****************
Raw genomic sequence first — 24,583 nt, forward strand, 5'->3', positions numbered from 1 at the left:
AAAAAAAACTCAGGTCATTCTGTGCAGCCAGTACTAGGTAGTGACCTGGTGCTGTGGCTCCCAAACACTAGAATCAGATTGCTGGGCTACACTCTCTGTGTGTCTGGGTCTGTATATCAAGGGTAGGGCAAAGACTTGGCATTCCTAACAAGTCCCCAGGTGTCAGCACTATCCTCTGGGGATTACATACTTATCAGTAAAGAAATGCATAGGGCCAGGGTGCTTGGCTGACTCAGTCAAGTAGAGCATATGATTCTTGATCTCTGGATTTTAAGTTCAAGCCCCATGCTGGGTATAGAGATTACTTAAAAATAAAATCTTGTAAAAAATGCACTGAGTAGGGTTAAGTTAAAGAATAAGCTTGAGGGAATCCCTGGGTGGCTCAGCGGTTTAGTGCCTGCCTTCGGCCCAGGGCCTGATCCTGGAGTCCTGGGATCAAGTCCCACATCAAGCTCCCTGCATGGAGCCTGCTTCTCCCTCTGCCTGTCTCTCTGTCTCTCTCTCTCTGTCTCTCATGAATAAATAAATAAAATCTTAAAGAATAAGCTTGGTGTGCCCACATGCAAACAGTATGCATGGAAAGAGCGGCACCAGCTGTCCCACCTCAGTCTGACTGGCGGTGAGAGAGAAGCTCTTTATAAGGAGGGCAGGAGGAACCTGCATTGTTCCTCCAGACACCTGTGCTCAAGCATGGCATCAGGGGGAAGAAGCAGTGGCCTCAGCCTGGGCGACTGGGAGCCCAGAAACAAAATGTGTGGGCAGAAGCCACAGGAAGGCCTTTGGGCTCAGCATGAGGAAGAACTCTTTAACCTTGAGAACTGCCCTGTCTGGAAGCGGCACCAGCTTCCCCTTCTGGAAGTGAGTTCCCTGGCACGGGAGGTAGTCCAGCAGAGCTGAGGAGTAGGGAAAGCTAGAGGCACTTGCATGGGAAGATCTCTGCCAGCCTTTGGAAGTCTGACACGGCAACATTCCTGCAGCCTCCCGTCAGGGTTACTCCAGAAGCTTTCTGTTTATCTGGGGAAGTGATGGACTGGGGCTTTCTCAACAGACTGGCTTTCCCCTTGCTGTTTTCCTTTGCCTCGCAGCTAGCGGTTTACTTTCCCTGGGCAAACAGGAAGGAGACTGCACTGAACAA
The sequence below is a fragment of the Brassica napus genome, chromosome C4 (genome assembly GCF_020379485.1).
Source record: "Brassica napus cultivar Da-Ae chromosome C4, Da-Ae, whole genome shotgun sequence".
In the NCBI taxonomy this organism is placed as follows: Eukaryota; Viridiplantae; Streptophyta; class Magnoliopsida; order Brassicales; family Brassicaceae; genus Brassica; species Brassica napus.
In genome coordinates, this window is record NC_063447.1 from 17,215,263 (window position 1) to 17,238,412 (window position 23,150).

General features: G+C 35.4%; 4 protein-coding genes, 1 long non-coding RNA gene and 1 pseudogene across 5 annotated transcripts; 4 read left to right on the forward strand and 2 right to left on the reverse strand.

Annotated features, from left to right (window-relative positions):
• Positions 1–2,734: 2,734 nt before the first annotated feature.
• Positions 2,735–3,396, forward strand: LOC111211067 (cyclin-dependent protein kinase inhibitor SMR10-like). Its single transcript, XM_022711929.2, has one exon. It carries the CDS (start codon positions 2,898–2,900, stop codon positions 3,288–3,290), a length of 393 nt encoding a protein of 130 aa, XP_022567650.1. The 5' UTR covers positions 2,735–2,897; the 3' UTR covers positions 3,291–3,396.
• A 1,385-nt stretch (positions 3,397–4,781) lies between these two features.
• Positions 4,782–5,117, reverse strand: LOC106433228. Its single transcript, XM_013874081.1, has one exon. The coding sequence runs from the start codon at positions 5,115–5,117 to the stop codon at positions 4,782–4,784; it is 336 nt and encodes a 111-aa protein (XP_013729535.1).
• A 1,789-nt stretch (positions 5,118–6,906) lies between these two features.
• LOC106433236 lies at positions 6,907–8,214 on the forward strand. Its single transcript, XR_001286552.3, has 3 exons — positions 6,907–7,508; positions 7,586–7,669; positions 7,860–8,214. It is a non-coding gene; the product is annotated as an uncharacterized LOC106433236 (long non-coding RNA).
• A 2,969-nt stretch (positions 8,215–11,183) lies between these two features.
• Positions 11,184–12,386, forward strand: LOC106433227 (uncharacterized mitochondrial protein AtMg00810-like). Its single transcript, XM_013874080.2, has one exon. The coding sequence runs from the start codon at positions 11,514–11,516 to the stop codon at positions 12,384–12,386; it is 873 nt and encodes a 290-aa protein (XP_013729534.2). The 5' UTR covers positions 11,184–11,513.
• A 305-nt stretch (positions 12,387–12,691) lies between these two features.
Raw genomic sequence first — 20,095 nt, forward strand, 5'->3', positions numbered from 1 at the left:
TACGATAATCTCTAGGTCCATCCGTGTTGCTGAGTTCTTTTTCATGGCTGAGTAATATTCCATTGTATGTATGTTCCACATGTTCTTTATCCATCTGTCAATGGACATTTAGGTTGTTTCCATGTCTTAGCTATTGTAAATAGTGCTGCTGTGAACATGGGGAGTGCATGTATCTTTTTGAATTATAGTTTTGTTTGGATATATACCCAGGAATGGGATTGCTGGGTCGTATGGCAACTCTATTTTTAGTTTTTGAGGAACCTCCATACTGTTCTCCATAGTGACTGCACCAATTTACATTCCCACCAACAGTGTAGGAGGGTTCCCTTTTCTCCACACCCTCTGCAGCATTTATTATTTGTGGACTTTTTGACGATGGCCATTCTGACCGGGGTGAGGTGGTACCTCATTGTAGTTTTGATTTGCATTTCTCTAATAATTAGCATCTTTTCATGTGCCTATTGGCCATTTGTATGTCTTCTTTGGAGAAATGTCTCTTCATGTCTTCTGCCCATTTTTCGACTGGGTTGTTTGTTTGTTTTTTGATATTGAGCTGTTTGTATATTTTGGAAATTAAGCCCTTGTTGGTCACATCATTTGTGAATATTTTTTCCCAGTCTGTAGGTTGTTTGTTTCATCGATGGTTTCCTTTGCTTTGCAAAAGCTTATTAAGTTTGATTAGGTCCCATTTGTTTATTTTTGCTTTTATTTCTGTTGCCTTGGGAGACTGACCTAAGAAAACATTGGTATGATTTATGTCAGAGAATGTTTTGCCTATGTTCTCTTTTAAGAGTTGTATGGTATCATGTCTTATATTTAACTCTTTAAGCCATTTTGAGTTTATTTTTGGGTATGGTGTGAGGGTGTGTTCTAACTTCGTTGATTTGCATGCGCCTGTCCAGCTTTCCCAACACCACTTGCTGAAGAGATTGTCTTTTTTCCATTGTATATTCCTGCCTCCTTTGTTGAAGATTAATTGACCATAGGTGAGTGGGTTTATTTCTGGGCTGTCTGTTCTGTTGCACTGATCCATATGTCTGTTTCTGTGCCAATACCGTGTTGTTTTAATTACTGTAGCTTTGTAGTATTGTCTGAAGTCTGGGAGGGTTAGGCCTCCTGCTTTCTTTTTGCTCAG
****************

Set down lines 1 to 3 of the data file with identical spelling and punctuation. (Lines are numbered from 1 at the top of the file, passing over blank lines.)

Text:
Raw genomic sequence first — 24,583 nt, forward strand, 5'->3', positions numbered from 1 at the left:
AAAAAAAACTCAGGTCATTCTGTGCAGCCAGTACTAGGTAGTGACCTGGTGCTGTGGCTCCCAAACACTAGAATCAGATTGCTGGGCTACACTCTCTGTGTGTCTGGGTCTGTATATCAAGGGTAGGGCAAAGACTTGGCATTCCTAACAAGTCCCCAGGTGTCAGCACTATCCTCTGGGGATTACATACTTATCAGTAAAGAAATGCATAGGGCCAGGGTGCTTGGCTGACTCAGTCAAGTAGAGCATATGATTCTTGATCTCTGGATTTTAAGTTCAAGCCCCATGCTGGGTATAGAGATTACTTAAAAATAAAATCTTGTAAAAAATGCACTGAGTAGGGTTAAGTTAAAGAATAAGCTTGAGGGAATCCCTGGGTGGCTCAGCGGTTTAGTGCCTGCCTTCGGCCCAGGGCCTGATCCTGGAGTCCTGGGATCAAGTCCCACATCAAGCTCCCTGCATGGAGCCTGCTTCTCCCTCTGCCTGTCTCTCTGTCTCTCTCTCTCTGTCTCTCATGAATAAATAAATAAAATCTTAAAGAATAAGCTTGGTGTGCCCACATGCAAACAGTATGCATGGAAAGAGCGGCACCAGCTGTCCCACCTCAGTCTGACTGGCGGTGAGAGAGAAGCTCTTTATAAGGAGGGCAGGAGGAACCTGCATTGTTCCTCCAGACACCTGTGCTCAAGCATGGCATCAGGGGGAAGAAGCAGTGGCCTCAGCCTGGGCGACTGGGAGCCCAGAAACAAAATGTGTGGGCAGAAGCCACAGGAAGGCCTTTGGGCTCAGCATGAGGAAGAACTCTTTAACCTTGAGAACTGCCCTGTCTGGAAGCGGCACCAGCTTCCCCTTCTGGAAGTGAGTTCCCTGGCACGGGAGGTAGTCCAGCAGAGCTGAGGAGTAGGGAAAGCTAGAGGCACTTGCATGGGAAGATCTCTGCCAGCCTTTGGAAGTCTGACACGGCAACATTCCTGCAGCCTCCCGTCAGGGTTACTCCAGAAGCTTTCTGTTTATCTGGGGAAGTGATGGACTGGGGCTTTCTCAACAGACTGGCTTTCCCCTTGCTGTTTTCCTTTGCCTCGCAGCTAGCGGTTTACTTTCCCTGGGCAAACAGGAAGGAGACTGCACTGAACAA
The sequence below is a fragment of the Brassica napus genome, chromosome C4 (genome assembly GCF_020379485.1).